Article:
This newly scenicked area will give visitors a better idea of my plans for the rest of the Lynn Valley. That said, I planted about 20 trees here over the weekend and based on that I expect I’ll have to build another 80-90 trees to complete the valley scene. Fortunately, the armatures – which take the longest – can be twisted while watching TV, minding a pot of stew in the kitchen, etc., so it shouldn’t take that long.

Besides – I’m inspired now, and keen to see the completed valley!

Willow weep for me

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I built this weeping willow yesterday, using techniques from the excellent Modelling Trees – Volume 1 by Gordon Gravett. I crafted a wire armature then filled out the branches with strands cut from a cheap “Elvira / Morticia Addams” style wig purchased last Hallowe’en, knowing that eventually I would put it to good use. The leaves are by The Selkirk Leaf Company. The tree took about 2-3 hours to make, plus drying time.
(For more on trees, check the Tree Category on this blog.)

I designed this tree to soften the transition between the Lynn River and the backdrop. It leans over the river, almost touching the water, where the river makes a sharp bend to disappear from view:
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I’m pleased with the effect – and with how this scene is coming together. There are a lot more trees to build, but I have several armatures twisted and ready to coat. Fortunately, my general forest tree doesn’t take nearly as long as a willow!
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“Running Trains” with Chris

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Chris Abbott visited yesterday and since it was one of the first really nice days of Spring, we spent the afternoon in the layout room. Well, we’d planned this get-together a couple of weeks ago and that’s just the way it goes…

I’ve had some problems recently with derailments, so I invited Chris for a work session. The idea was simple: We’d run a couple of trains and look for problems. We wouldn’t worry about prototype paperwork, proper switching procedures or any of the stuff that we employ during a normal operating session. Rather, we’d cover the line, using the “Mother may I?” method of dispatching and working through all the spurs and other secondary tracks in the process. If we found a problem – a repeatable problem – we would stop and fix it.

Having another person help me with this task would accomplish two things:

– First, Chris was a second set of eyes and fresh opinions about the nature of any problems.

– Second, I would be less likely to overlook or downplay a problem that would require a major rework. (An example of this might be the need to pull a switch point and fabricate a new one. I hate doing that – especially when working over finished scenery – so I’m more likely to wonder “What’s on TV?” when I run into that kind of repair.)

The good news is, we each ran a train to the end of the line and back, working through various sidings – shoving and pulling cuts of cars – and only encountered one problem: A derailment during a backing move through the turnout in front of the Port Rowan station. What’s more, we were unable to repeat the derailment. It could be an issue – or it could’ve been a bit of dirt or loose ballast in the frog. We don’t know. But we left it alone and will keep an eye on that turnout in case it causes more trouble.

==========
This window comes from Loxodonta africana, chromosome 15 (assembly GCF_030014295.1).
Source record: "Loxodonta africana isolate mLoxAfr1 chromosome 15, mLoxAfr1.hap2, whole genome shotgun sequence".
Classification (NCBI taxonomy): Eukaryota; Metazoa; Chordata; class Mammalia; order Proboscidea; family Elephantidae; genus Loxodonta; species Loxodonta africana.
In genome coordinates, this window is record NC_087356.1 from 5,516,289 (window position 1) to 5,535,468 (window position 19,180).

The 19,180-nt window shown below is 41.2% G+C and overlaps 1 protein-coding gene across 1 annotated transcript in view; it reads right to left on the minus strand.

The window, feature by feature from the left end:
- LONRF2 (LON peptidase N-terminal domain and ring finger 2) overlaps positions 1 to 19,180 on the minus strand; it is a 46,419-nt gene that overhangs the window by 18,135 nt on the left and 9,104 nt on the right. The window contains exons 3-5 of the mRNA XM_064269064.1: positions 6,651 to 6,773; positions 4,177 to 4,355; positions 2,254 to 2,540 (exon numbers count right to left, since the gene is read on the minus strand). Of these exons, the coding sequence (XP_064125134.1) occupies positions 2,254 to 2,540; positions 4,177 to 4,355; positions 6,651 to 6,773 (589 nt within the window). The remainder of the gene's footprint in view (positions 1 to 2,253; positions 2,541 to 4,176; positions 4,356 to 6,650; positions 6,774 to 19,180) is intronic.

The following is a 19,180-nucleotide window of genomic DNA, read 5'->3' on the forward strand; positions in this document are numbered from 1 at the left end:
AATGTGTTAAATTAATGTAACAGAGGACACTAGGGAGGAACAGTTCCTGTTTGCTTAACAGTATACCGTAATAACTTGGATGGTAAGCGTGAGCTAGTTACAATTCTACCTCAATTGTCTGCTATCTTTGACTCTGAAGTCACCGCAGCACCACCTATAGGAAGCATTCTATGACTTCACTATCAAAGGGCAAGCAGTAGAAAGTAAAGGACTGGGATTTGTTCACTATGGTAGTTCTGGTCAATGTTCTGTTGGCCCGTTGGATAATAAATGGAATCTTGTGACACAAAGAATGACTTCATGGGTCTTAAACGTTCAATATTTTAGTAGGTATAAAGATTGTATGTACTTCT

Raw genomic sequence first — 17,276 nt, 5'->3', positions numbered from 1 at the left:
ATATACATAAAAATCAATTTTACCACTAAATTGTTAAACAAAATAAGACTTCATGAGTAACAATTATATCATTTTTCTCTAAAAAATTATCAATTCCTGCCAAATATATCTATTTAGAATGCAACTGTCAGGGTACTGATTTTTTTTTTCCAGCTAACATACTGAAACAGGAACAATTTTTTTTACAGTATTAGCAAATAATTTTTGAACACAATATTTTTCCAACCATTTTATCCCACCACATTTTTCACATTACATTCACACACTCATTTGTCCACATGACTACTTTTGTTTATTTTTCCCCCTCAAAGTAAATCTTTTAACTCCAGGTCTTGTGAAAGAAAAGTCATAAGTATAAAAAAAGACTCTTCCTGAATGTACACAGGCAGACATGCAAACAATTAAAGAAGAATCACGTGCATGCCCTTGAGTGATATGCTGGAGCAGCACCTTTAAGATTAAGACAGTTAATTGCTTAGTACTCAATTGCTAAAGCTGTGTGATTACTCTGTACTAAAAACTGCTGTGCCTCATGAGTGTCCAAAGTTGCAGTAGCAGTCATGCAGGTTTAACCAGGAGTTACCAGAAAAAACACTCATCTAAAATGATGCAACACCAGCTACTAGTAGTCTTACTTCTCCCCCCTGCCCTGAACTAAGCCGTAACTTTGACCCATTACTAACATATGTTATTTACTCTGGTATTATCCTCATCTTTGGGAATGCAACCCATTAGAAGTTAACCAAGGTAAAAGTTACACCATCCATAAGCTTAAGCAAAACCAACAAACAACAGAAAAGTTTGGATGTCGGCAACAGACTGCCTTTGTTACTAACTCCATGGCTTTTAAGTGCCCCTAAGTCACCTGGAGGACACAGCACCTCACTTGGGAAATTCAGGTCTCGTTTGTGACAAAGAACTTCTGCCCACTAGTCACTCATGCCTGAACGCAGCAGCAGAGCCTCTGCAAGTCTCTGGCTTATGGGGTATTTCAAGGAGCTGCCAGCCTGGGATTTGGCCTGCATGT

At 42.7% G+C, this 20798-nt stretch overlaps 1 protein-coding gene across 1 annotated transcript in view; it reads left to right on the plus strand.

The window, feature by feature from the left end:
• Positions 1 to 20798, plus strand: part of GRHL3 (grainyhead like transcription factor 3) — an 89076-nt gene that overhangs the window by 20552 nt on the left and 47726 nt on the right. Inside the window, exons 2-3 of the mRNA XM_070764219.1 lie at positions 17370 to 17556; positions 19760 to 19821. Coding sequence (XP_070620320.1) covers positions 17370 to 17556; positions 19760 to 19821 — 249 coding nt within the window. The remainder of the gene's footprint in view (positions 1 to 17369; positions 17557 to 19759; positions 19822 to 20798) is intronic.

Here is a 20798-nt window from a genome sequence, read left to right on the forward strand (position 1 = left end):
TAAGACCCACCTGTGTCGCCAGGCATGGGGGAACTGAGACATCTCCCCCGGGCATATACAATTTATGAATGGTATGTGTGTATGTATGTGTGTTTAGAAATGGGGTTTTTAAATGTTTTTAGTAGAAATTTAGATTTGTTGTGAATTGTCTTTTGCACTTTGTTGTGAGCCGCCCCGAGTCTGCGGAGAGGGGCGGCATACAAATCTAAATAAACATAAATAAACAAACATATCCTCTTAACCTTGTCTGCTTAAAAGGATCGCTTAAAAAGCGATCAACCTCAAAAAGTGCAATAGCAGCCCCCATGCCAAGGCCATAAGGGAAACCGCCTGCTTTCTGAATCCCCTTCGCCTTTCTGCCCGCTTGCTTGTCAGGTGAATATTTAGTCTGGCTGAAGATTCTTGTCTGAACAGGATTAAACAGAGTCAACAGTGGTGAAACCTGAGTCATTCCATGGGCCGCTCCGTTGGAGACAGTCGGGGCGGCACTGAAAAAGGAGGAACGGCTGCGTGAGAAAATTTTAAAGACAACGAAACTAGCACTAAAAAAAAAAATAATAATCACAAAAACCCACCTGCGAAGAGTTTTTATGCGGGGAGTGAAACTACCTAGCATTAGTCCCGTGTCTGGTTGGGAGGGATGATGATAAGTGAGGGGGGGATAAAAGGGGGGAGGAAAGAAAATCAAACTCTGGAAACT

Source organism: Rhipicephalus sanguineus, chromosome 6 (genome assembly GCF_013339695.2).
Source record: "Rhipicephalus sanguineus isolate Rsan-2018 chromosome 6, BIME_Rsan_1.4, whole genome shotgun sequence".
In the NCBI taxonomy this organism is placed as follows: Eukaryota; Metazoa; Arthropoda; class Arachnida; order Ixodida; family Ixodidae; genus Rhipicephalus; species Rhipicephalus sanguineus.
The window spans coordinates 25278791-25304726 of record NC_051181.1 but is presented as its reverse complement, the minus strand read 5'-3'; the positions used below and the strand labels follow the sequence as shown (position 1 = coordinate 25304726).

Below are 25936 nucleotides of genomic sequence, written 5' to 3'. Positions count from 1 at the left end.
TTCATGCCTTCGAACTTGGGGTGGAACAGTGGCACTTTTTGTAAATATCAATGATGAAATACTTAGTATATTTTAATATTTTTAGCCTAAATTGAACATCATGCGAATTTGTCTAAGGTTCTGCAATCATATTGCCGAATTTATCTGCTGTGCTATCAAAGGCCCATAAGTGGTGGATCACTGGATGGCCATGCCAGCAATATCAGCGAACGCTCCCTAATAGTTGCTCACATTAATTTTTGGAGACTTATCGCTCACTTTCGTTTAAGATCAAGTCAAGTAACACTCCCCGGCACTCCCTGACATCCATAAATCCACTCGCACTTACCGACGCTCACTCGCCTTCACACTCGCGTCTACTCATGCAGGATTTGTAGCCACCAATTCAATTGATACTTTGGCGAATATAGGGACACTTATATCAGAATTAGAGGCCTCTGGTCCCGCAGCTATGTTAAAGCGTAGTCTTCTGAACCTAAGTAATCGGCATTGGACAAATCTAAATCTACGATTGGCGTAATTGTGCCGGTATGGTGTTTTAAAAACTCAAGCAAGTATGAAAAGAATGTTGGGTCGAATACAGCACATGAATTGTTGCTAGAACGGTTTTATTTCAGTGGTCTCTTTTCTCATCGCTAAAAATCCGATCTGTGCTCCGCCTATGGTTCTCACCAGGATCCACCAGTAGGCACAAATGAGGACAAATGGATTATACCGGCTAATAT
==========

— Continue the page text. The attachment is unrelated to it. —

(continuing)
For now, it looks like I’ve managed to fix the derailment problems that were plaguing me earlier this year.

And while we didn’t uncover any major problems, it wasn’t a wasted effort: We had a lot of fun – not holding an operating session, but just “Running Trains”…
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Chris and I did other things, too:

– We discussed plans for adding a hand crank to control the sector plate. Chris has been thinking about this since we built the plate, but many other things have gotten in the way and it’s never been a priority for either of us. But Chris would like to tackle it now so he double-checked some measurements and has retired to his work shop to build the mechanism. Stay tuned.

– I solicited his input on some plans for future scenery projects in the Lynn Valley and I can now proceed with those. Again, stay tuned.

– We realized that Chris had never tried TouchCab – an app that allows one to use an iPhone or iPod Touch as a wireless throttle. He was impressed, and it was good for me to get reacquainted with the system. I’m going to make a point of using it more often.

– I introduced Chris to Night Train – a dark ale from Junction Craft Brewing. It went down very well.

My wife joined us as we wrapped up the day with a visit to The Caledonian – an always-fun Scottish pub. It’s about a 20-minute walk from home but owners Donna Wolff and David Wolff always make the place feel like a second home – and the walk encourages one’s appetite.

Sundays at The Caledonian mean a traditional roast beef dinner – and this Sunday was particularly special as The Caley celebrated Tartan Day. The whisky-tasting was sold out and the place was busy but Donna found us three spots at the bar. There were Highland Dancers to entertain the crowd – and we had three pours left in our bottle of Edradour Caledonia 12-year-old behind the bar, so it was all good.

(Thanks for the great day of work and fun, Chris – I look forward to the next one!)